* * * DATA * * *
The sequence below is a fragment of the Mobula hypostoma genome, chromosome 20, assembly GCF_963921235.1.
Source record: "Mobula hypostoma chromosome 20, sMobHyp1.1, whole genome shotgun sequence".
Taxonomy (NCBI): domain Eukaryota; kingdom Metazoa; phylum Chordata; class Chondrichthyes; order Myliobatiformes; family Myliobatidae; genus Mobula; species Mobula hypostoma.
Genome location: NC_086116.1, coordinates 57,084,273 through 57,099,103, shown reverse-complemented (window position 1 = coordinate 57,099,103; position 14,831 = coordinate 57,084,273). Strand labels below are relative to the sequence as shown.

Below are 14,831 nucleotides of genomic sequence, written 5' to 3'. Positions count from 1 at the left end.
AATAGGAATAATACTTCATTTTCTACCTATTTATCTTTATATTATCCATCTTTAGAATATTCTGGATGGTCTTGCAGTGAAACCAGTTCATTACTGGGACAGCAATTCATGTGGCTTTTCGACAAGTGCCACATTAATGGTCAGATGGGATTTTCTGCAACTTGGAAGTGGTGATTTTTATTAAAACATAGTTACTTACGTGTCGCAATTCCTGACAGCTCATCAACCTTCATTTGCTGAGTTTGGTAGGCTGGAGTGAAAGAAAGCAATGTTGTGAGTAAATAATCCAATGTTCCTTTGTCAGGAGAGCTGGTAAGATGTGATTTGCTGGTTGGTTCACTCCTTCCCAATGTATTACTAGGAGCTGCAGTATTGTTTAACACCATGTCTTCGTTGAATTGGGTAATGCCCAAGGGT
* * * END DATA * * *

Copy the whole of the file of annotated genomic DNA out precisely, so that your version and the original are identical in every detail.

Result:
The sequence below is a fragment of the Mobula hypostoma genome, chromosome 20, assembly GCF_963921235.1.
Source record: "Mobula hypostoma chromosome 20, sMobHyp1.1, whole genome shotgun sequence".
Taxonomy (NCBI): domain Eukaryota; kingdom Metazoa; phylum Chordata; class Chondrichthyes; order Myliobatiformes; family Myliobatidae; genus Mobula; species Mobula hypostoma.
Genome location: NC_086116.1, coordinates 57,084,273 through 57,099,103, shown reverse-complemented (window position 1 = coordinate 57,099,103; position 14,831 = coordinate 57,084,273). Strand labels below are relative to the sequence as shown.

Below are 14,831 nucleotides of genomic sequence, written 5' to 3'. Positions count from 1 at the left end.
AATAGGAATAATACTTCATTTTCTACCTATTTATCTTTATATTATCCATCTTTAGAATATTCTGGATGGTCTTGCAGTGAAACCAGTTCATTACTGGGACAGCAATTCATGTGGCTTTTCGACAAGTGCCACATTAATGGTCAGATGGGATTTTCTGCAACTTGGAAGTGGTGATTTTTATTAAAACATAGTTACTTACGTGTCGCAATTCCTGACAGCTCATCAACCTTCATTTGCTGAGTTTGGTAGGCTGGAGTGAAAGAAAGCAATGTTGTGAGTAAATAATCCAATGTTCCTTTGTCAGGAGAGCTGGTAAGATGTGATTTGCTGGTTGGTTCACTCCTTCCCAATGTATTACTAGGAGCTGCAGTATTGTTTAACACCATGTCTTCGTTGAATTGGGTAATGCCCAAGGGT